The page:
He says you have two daughters. I have daughters too. If you don't help me, if you don't meet these demands, it's very likely that I'm going to be killed.
Perhaps the most strange moment in this video is at least twice in this video he seems to be eating something. Now we're not sure why he's eating in the middle of plea for his life, but it looks that's what he's doing. Here's a portion of it.
(BEGIN VIDEO CLIP)
WARREN WEINSTEIN: My name is Warren Weinstein. I would like my wife to know that I'm getting all my medications and being treated well. I want to plea to President Obama, and asking him if he accepts the demands of Mujahedeen.
It's important that accept the demands and act quickly and don't delay. They'll be benefit in delay. It will just make things more difficult for me. But it's very important that you act quickly. I'm now waiting for your response.
(END VIDEO CLIP)
SAYAH: Now Wolf, in the video he seems to be in good shape, no visible injuries, but it's difficult to know how he's doing today, because we're not quite sure when this video was shot.
BLITZER: All right, Reza Sayah joining us from Islamabad. Thanks, Reza. I apologize for some of those technical problems that we just had.
But let's dig a little bit deeper right now with our national security analyst Peter Bergen. He's got a brand new book, "Manhunt" that's already a major bestseller.
But let's talk about Warren Weinstein for a moment. The demands that al Qaeda wants for his release are?
PETER BERGEN, CNN NATIONAL SECURITY ANALYST: Well, one of the big demands is the blind sheikh, the guy who's the intellectual author of the 9/11 attack who's in poor health in an American prison.
That's when a constant demand of al Qaeda for the last decade and a half and other al Qaeda prisoners. Of course, the United States is just not going to negotiate with al Qaeda like wouldn't negotiate with other terrorist groups.
The way Warren Weinstein may get out, however, Wolf I think it is not been unknown that money changes hands, of course, there's sort of some legal issues because the money of course would then be going to an al Qaeda terrorist organization.
But other hostages have been released, I'm thinking of hostages in Iraq who are American citizens, and I can't believe that money didn't change hands at some point.
BLITZER: So in other words you pay to get the person released. How extraordinary is this video that we saw today?
BERGEN: I think this is very unusual. I can't think of an al Qaeda kidnapping video coming out of Pakistan ever.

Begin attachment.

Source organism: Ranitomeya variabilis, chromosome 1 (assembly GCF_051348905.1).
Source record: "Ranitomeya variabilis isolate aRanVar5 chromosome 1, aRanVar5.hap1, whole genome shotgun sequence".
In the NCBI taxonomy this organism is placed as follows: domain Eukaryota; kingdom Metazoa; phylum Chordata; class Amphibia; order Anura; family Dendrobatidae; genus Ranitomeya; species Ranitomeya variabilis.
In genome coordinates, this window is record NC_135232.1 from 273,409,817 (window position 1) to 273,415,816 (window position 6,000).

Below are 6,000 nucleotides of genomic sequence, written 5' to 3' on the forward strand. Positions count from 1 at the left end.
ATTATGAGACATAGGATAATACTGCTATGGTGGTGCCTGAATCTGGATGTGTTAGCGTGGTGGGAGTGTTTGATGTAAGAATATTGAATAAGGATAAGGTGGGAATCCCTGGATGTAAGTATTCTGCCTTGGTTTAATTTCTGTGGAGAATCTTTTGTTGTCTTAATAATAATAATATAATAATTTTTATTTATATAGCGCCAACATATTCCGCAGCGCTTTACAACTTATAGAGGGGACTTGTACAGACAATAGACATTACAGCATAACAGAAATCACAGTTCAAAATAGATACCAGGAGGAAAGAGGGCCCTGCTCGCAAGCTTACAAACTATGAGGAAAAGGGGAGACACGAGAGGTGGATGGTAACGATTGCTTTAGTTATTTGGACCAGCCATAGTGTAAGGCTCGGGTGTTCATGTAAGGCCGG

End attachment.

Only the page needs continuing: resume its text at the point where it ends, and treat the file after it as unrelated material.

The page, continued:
BLITZER: What about Daniel Pearl?
BERGEN: Well, Daniel Pearl was sort of execution video. This was in terms of a kidnap demand video, this is unusual. Of course, in Iraq, we saw quite a lot of it.
BLITZER: Your bottom line is why did al Qaeda do this now?
BERGEN: I think they haven't gotten anything through for a long time. This is one of the few things they have. You know, one of the interesting things that the documents have recovered in Bin Laden's compound.
He was very focused on raising money and giving advice to his followers on how to handle the ransom money in such a way that it wouldn't be tracked.
It's sort of a sign of that weakness. The only thing they can pull off is kidnapping a guy who's been living in Pakistan for decades helping the Pakistani people learn the American language.
That's as good as they can get right now in terms of an actual attack on American target.
BLITZER: And did you notice, on that video, just a sheet behind him, they have learned over the years, al Qaeda, that there can be no clues on the whereabouts or where this video might have been taken.
BERGEN: That's right and on the lower left hand corner, the very distinctive gold seal (Al Sahad), which is al Qaeda's video production arm, which means the clouds in Arabic. This is a really authentic video, Wolf.
BLITZER: Peter, don't go too far away, thanks very much for joining us. We're watching what's going on. We'll take a quick break much more coming up after this.
BLITZER: Election upheaval in France and Greece. CNN's Erin Burnett is going out front on the story. Erin, what are the developments in France and elsewhere in Europe mean for the United States?
ERIN BURNETT, HOST, CNN'S "OUTFRONT": This is interesting, Wolf. We have been talking to economists throughout the day. You know, this really does matter for the U.S. It matters for American banks and a big a hit, of course, that means there's less money to lend to Americans.
So there are some serious repercussions. We have been focusing on not just what might happen in France where it's important to keep in mind, Wolf, that there are parliamentary elections in the couple of weeks.
It could end up with a socialist president and some of the more conservative parties controlling parliament would be sort of like having a Democratic president and Republican House and Senate.